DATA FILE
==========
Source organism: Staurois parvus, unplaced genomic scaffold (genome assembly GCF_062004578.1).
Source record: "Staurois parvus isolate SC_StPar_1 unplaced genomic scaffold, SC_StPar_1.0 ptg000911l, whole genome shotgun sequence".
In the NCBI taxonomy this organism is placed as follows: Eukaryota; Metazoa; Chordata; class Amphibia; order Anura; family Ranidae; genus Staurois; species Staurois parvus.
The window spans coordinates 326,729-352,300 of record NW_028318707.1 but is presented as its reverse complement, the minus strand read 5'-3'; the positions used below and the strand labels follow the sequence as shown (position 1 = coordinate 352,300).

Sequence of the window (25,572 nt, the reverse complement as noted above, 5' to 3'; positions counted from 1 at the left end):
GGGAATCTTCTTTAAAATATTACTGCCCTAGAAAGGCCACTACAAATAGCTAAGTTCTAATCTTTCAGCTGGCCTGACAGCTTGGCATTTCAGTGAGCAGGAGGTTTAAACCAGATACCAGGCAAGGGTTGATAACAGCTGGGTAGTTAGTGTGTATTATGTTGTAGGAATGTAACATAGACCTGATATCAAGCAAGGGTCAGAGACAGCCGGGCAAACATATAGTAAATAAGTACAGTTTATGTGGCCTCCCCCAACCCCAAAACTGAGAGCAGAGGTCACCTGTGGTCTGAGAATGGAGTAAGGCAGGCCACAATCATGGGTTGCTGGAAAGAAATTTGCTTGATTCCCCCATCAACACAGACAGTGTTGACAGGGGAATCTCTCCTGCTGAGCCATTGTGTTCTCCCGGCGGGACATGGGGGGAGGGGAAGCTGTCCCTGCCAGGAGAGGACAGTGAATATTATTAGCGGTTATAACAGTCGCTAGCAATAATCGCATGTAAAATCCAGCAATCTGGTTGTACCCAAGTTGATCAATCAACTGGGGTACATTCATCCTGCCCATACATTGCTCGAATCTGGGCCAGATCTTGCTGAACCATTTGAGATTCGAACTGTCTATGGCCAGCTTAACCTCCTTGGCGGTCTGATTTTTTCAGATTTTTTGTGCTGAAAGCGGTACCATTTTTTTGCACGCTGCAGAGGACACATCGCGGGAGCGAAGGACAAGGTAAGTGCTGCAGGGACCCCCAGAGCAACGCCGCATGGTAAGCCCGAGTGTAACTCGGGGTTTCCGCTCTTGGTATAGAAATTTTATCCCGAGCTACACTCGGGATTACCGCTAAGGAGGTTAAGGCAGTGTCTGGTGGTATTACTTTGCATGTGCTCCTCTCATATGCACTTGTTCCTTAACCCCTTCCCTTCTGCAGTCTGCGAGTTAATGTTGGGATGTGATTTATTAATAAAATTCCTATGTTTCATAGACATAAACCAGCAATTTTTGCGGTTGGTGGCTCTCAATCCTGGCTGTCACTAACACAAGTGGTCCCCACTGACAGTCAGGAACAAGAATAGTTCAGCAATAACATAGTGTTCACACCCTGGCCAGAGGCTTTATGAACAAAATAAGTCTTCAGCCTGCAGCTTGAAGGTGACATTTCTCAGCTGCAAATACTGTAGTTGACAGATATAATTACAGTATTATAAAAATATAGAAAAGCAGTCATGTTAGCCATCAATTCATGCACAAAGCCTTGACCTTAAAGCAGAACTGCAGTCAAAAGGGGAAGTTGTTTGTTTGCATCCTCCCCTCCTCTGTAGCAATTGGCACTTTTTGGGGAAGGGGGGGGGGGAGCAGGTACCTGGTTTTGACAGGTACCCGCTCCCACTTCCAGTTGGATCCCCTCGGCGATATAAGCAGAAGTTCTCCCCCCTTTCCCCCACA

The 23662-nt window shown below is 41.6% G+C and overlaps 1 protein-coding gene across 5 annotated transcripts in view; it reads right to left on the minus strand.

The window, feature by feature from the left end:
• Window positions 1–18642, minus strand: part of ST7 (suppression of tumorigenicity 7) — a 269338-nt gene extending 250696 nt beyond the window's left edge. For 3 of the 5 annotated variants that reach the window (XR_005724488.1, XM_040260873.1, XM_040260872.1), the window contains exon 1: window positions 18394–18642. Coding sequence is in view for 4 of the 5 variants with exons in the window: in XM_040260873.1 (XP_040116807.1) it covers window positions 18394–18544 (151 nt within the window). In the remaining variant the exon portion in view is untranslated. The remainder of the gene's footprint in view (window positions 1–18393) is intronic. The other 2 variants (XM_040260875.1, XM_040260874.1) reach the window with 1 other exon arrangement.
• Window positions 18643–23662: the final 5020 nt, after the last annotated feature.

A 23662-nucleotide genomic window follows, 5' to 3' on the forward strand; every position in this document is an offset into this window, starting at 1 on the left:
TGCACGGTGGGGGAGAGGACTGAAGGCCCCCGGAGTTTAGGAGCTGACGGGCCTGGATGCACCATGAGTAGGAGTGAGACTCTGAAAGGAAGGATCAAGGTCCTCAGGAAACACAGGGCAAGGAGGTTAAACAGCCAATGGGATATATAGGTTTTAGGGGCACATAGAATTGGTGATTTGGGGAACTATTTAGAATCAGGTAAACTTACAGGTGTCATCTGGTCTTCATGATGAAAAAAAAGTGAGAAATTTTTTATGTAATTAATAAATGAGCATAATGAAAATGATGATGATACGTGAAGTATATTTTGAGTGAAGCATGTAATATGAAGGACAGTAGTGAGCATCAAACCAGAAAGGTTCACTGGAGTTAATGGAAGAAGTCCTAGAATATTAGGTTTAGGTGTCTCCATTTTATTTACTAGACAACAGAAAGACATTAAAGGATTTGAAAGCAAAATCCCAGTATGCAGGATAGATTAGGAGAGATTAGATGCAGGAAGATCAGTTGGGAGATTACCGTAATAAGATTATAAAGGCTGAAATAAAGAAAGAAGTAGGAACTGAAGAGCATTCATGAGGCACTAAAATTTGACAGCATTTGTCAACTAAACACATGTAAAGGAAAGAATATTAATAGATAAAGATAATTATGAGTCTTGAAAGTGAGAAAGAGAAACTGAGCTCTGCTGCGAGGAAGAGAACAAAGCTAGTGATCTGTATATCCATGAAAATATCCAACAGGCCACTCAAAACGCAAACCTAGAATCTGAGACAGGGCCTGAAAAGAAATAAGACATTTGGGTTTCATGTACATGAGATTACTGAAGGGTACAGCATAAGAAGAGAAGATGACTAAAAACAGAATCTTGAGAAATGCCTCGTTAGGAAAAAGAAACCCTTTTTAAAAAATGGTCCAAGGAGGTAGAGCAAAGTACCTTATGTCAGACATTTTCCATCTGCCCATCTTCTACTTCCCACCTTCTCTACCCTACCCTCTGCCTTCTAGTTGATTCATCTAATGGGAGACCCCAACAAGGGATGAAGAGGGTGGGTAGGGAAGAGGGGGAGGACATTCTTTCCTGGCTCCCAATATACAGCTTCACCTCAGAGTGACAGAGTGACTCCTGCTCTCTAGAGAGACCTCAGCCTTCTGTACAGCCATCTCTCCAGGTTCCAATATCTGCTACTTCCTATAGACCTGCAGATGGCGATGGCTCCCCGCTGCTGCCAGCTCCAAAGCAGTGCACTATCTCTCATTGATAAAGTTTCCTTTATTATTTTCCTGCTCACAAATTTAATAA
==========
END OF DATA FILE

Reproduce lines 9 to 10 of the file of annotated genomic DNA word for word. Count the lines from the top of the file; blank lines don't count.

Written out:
• Window positions 1–18642, minus strand: part of ST7 (suppression of tumorigenicity 7) — a 269338-nt gene extending 250696 nt beyond the window's left edge. For 3 of the 5 annotated variants that reach the window (XR_005724488.1, XM_040260873.1, XM_040260872.1), the window contains exon 1: window positions 18394–18642. Coding sequence is in view for 4 of the 5 variants with exons in the window: in XM_040260873.1 (XP_040116807.1) it covers window positions 18394–18544 (151 nt within the window). In the remaining variant the exon portion in view is untranslated. The remainder of the gene's footprint in view (window positions 1–18393) is intronic. The other 2 variants (XM_040260875.1, XM_040260874.1) reach the window with 1 other exon arrangement.
• Window positions 18643–23662: the final 5020 nt, after the last annotated feature.